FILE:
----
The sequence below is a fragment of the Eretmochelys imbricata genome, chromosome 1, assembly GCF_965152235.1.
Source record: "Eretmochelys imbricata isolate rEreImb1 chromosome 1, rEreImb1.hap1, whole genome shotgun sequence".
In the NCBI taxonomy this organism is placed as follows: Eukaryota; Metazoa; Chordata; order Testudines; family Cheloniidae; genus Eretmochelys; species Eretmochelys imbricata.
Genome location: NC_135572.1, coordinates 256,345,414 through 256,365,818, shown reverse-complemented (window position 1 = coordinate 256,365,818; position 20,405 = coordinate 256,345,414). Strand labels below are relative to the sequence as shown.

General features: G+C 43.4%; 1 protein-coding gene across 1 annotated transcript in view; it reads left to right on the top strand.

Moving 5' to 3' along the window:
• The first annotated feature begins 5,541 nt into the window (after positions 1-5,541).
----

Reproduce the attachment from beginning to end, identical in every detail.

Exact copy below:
The sequence below is a fragment of the Eretmochelys imbricata genome, chromosome 1, assembly GCF_965152235.1.
Source record: "Eretmochelys imbricata isolate rEreImb1 chromosome 1, rEreImb1.hap1, whole genome shotgun sequence".
In the NCBI taxonomy this organism is placed as follows: Eukaryota; Metazoa; Chordata; order Testudines; family Cheloniidae; genus Eretmochelys; species Eretmochelys imbricata.
Genome location: NC_135572.1, coordinates 256,345,414 through 256,365,818, shown reverse-complemented (window position 1 = coordinate 256,365,818; position 20,405 = coordinate 256,345,414). Strand labels below are relative to the sequence as shown.

General features: G+C 43.4%; 1 protein-coding gene across 1 annotated transcript in view; it reads left to right on the top strand.

Moving 5' to 3' along the window:
• The first annotated feature begins 5,541 nt into the window (after positions 1-5,541).